He is one of the most quoted Anglicans in the world, and rarely is a major article or book written on Anglicanism that does not have a quote or is foot-noted from one of his numerous writings. His volumes include commentaries on the Bible; studies in Puritan theology; spirituality; devotionals and a series of "Knowing" books that are quintessentially English. The accusation that English Christians have a tendency to live in their heads, open to the charge of rationalism, cannot be laid at the feet of this man. He combines both head and heart. The title of one of his books cutely exposes the culture: "Hot Tub Religion: Christian living in a Materialistic World." While he has spent years in the academic world of the theological 'ivory tower' James Packer has a pastor's heart.

In 1979, after teaching and preaching for 27 years in England, where he served as warden of Latimer House, Oxford and principal of Tyndale House, he became Professor of Systematic and Historical Theology at Regent College, and in 1989 he was installed as the first Sangwoo Youtong Chee Professor of Theology. In 1996 he became Board of Governors' Professor of Theology. Packer has a pastor's heart and he has written a number of volumes for those in the pastoral ministry. He has grappled with contemporary culture in books like the "Post-Christian Mind: Exposing its Destructive Agenda" and while he has an encyclopedic knowledge of the past he is also current on contemporary issues that affect all Christians, particularly Anglicans. He draws heavily from his years of learning and lecturing on Puritanism and sits comfortably in both worlds. Two books of his that stand out are "Evangelism and the Sovereignty of God" and "Fundamentalism and the Word of God". He is eminently approachable, he puts on no airs, does not stand on his dignity, and his vast knowledge does not make you feel small in his presence. He radiates a genuine humility and, despite his enormous wealth of knowledge and learning, one has the distinct sense that one is in the presence of Christ when talking to him.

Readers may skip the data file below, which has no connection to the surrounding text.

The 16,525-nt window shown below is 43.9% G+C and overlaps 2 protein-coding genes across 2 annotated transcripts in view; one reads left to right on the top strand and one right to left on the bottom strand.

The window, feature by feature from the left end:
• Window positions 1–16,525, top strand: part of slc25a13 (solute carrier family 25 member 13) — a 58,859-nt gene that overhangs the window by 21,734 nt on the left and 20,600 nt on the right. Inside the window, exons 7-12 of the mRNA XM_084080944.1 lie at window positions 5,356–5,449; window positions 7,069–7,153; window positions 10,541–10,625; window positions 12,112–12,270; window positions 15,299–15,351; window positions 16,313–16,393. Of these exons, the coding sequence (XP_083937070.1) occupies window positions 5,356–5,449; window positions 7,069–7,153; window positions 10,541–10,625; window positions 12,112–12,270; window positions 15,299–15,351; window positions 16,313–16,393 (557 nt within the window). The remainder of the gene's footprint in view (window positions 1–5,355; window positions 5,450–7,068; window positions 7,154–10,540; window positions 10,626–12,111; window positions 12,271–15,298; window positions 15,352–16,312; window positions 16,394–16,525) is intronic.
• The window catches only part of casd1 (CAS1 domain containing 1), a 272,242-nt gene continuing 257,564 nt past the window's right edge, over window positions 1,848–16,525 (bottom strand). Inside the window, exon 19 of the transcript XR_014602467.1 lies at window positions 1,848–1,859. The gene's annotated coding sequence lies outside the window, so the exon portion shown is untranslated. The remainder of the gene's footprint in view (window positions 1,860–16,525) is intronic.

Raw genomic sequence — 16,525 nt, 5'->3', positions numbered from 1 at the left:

As well as being perhaps the most preeminent evangelical theologian of our time, Packer also serves as a Senior Editor and Visiting Scholar of Christianity Today and contributes to a variety of theological journals. Dr. Packer is married with three children and enjoys avocationally listening to classical jazz.

I have known James Packer for more than 30 years, having first heard him speak in the UK, later in Vancouver, Canada and then at various conferences in his peripatetic travels around the world. Despite his many books, and those he has contributed too, (there are some 113 listed at Amazon. Com) he is just as careful in the spoken word as he is in the written. He is a little frailer now with the passage of time but his mind is still razor sharp despite a heart attack two years ago.

In the extensive interview that follows he was not above putting in his own punctuation in answers to my questions. That is unique, if not a little quirky in the world of journalism.

I was privileged to interview Dr. Packer at the Trinity Episcopal School for Ministry (TESM) in Ambridge, PA recently where he was one of the speakers at Truthful Speech and the Power of God: Evangelicals and Liturgical Revision, put on by the Evangelical Fellowship in the Anglican Communion (EFAC-USA).